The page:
As for 6 bamboo cylinders in the collection, according to p. 58 of the Appendix in volume 2: “The first four [meaning pages, bamboos numbered 172-177 in Vol. 2] were written in 1938 by a Mangyan named Balik. The originals are complete cylinders having the transliteration between the lines. These are now deposited in the Library of Congress at Washington.”

The dating of items in Set 2 and the 6 cylinders is relatively straightforward but less so for Set 1, which is made up of 22 bamboo slats inscribed with verses of a meter of 7 syllables per line (ambahan). In the foreword to Volume 2 of Indic Writings, Gardner suggests that Set 1 was collected in 1904:

“The first twenty-two of the series of songs were collected in 1904. Versions of this series are to be found in several museums and libraries where they serve as examples of Mangyan writing. It must be borne in mind that with the exception of the writings which are especially marked, every inscribed bamboo in the United States dates from 1938 to 1940. This statement applies to bamboos only…” (p. 1).

Set 1 at the Library of Congress consists of the first 22 items in verse transcribed, transliterated, and translated in volume 2, and hence one could conclude that these items were collected in 1904. While the foreword to Volume 2 gives the impression that LC’s items in verse were collected in 1904, we cannot assert this too confidently given that none of the bamboo items in verse are marked 1904.

Furthermore, in Gardner's 1939 article, he states that Item A1 (collected in 1904) was at the Library of Congress along with “seventy-six other pieces collected in the last year.” If all the 76 items at the Library—Set 1, excluding Item A1, and Set 2—were collected “in the last year,” that would mean Set 1 was not collected in 1904 but rather between 1938 and 1939, depending on what Gardner meant by “in the last year.” It should also be noted that none of the items in Set 1, except for A1, have dates on them. The conflicting evidence provided by Gardner, makes it difficult to state with any certainty when Set 1 was collected, and researchers should draw their own conclusions. What is evident is that Set 1 was collected no later than 1939.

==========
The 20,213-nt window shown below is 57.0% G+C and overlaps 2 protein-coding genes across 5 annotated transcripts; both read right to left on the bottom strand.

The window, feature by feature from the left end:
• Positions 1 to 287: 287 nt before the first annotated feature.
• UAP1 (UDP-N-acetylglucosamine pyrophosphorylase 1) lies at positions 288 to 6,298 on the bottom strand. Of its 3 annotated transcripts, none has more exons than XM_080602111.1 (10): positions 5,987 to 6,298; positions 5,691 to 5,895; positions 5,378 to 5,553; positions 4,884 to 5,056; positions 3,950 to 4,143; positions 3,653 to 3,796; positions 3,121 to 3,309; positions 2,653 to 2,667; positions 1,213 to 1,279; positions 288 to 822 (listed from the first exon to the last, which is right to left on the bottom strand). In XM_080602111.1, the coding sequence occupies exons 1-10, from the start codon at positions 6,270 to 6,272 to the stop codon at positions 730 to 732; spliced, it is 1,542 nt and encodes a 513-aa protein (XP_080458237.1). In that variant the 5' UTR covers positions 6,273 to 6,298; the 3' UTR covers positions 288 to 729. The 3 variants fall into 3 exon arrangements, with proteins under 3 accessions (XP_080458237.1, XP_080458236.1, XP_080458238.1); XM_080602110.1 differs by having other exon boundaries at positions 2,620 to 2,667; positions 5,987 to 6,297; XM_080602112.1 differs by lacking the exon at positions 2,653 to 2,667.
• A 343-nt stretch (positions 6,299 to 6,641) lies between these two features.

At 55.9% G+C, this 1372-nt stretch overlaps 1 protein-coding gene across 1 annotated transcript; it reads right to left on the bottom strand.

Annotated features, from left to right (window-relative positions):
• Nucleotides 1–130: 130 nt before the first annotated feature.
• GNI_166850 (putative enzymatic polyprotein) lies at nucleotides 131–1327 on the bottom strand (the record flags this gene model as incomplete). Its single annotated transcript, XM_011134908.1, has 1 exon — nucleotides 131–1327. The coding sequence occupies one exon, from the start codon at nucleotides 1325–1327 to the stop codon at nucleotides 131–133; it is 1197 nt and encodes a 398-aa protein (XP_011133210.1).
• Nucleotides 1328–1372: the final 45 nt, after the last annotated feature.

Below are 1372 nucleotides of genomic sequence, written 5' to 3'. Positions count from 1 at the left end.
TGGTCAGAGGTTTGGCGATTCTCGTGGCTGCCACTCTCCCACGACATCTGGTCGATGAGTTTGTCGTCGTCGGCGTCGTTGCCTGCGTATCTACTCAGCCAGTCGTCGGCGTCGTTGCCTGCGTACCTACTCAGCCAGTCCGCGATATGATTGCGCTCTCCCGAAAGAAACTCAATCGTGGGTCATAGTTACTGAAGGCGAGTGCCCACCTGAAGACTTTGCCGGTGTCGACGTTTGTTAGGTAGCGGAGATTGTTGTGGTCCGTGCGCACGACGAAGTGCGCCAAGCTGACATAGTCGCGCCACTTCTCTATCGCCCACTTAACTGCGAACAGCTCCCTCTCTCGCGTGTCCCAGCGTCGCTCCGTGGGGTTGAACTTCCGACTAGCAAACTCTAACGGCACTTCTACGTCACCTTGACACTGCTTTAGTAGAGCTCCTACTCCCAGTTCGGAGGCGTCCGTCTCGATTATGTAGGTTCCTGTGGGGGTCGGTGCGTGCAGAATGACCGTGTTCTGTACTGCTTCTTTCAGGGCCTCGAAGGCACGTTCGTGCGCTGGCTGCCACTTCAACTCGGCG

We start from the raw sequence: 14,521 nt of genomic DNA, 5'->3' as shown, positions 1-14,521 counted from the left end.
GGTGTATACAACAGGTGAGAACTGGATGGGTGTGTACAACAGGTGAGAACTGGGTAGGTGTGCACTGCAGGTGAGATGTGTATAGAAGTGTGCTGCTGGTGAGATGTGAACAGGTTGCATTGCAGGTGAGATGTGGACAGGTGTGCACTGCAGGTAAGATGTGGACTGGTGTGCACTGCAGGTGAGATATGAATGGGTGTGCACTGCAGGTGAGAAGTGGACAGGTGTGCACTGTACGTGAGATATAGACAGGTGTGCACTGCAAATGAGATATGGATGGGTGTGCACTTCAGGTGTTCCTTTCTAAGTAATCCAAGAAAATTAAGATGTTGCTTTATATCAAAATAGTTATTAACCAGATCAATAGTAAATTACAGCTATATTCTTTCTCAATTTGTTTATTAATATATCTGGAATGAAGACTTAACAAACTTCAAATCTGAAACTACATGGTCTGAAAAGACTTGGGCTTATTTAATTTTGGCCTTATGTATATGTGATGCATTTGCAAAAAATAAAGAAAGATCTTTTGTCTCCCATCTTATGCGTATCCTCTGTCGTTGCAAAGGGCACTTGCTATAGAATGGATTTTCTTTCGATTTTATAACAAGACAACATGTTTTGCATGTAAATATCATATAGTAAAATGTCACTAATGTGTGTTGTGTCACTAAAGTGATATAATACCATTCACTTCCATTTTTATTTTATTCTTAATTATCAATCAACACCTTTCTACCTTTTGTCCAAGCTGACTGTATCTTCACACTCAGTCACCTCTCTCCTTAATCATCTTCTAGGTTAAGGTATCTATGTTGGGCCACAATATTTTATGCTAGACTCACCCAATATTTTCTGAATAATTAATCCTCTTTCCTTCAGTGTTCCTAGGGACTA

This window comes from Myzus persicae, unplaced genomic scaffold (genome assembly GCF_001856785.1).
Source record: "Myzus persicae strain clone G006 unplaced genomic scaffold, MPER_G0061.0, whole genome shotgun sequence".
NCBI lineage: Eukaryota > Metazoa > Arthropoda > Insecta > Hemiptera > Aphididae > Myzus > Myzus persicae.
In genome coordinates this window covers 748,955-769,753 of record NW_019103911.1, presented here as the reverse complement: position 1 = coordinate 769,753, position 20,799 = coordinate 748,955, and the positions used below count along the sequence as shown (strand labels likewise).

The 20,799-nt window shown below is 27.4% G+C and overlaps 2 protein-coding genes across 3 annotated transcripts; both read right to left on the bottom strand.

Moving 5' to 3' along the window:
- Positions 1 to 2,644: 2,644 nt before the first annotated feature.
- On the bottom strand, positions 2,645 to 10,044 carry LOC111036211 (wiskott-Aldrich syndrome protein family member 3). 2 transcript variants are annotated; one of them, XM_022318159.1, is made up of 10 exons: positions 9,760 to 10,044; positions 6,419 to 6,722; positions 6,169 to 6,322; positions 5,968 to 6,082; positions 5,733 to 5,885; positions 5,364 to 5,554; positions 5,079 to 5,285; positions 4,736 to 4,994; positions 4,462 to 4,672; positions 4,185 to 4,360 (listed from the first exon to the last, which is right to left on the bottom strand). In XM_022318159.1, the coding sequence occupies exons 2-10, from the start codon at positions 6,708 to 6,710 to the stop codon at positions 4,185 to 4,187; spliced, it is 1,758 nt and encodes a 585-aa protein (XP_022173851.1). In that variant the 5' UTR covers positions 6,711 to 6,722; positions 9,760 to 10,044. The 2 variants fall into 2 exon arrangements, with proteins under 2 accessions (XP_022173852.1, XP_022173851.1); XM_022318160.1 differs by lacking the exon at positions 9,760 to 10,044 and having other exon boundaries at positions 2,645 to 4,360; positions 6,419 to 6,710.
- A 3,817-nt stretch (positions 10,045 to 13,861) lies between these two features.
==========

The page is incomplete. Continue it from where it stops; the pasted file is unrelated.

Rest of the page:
In terms of the author or copier—ambahan have historically not been ascribed to a particular composer and form part of a long, living communal tradition of poetry—of Set 1, no name is given by Gardner or Maliwanag in Indic Writings. However, looking at the bamboo items in Set 1, it is clear that each one is signed “Kabal.” On the reverse side of one of the items (Item 19), Ildefonso Maliwanag also notes in Spanish that the item was written by Kabal: “escrito por Kabal.” Since Item 19 bears the same signature as all the other items in Set 1, we can surmise that Set 1 was written by Kabal.